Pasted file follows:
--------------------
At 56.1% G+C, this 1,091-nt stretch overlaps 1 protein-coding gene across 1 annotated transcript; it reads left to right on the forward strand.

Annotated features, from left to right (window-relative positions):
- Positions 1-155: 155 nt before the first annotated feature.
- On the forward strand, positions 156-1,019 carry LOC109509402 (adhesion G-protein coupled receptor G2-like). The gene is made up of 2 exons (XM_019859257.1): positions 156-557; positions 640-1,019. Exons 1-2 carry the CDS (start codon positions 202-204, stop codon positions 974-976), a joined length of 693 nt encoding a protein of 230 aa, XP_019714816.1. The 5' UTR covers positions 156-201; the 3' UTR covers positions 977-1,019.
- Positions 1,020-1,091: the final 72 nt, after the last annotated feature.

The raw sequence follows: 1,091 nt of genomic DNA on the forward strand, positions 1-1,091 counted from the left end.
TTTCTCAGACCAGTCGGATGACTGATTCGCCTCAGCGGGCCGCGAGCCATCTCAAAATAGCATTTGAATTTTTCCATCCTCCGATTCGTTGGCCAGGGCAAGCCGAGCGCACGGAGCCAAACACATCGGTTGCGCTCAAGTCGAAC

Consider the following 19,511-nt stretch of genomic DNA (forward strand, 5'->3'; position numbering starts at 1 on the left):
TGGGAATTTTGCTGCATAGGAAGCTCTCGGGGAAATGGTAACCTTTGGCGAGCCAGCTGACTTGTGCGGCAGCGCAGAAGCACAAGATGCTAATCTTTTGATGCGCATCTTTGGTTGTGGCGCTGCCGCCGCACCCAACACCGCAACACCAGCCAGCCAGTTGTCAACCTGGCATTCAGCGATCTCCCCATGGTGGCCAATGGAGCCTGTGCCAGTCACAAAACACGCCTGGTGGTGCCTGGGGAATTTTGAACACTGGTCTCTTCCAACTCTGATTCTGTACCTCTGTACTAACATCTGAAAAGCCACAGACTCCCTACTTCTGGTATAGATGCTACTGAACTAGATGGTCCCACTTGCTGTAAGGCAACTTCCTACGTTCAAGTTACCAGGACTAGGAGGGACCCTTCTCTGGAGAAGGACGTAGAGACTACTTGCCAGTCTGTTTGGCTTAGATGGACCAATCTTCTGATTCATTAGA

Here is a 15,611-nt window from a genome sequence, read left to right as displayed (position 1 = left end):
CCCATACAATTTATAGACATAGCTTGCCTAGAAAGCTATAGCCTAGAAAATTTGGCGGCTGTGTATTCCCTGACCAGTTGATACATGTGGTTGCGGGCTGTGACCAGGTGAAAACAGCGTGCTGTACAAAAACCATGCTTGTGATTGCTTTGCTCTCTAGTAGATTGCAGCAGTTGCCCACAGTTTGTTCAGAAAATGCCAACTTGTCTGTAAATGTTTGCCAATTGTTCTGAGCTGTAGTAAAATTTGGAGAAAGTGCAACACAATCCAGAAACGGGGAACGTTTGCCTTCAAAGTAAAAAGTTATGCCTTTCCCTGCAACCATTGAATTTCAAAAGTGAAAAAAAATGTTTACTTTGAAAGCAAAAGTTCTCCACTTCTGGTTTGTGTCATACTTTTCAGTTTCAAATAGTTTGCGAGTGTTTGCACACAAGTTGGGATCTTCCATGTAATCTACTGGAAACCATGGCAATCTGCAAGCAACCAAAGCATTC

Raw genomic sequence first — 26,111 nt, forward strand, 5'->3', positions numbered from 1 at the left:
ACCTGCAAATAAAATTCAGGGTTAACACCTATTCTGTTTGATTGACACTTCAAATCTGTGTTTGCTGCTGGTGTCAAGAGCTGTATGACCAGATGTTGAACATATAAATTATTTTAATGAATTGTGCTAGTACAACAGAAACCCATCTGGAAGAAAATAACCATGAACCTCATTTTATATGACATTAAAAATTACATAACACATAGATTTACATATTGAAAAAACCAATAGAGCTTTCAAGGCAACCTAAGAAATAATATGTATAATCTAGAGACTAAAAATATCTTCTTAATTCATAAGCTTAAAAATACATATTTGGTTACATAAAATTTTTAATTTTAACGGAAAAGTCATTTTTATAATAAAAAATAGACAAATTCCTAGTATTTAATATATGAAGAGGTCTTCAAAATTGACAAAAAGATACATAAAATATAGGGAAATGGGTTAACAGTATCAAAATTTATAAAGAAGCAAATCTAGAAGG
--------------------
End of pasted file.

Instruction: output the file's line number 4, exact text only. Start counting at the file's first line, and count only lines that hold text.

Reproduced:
- On the forward strand, positions 156-1,019 carry LOC109509402 (adhesion G-protein coupled receptor G2-like). The gene is made up of 2 exons (XM_019859257.1): positions 156-557; positions 640-1,019. Exons 1-2 carry the CDS (start codon positions 202-204, stop codon positions 974-976), a joined length of 693 nt encoding a protein of 230 aa, XP_019714816.1. The 5' UTR covers positions 156-201; the 3' UTR covers positions 977-1,019.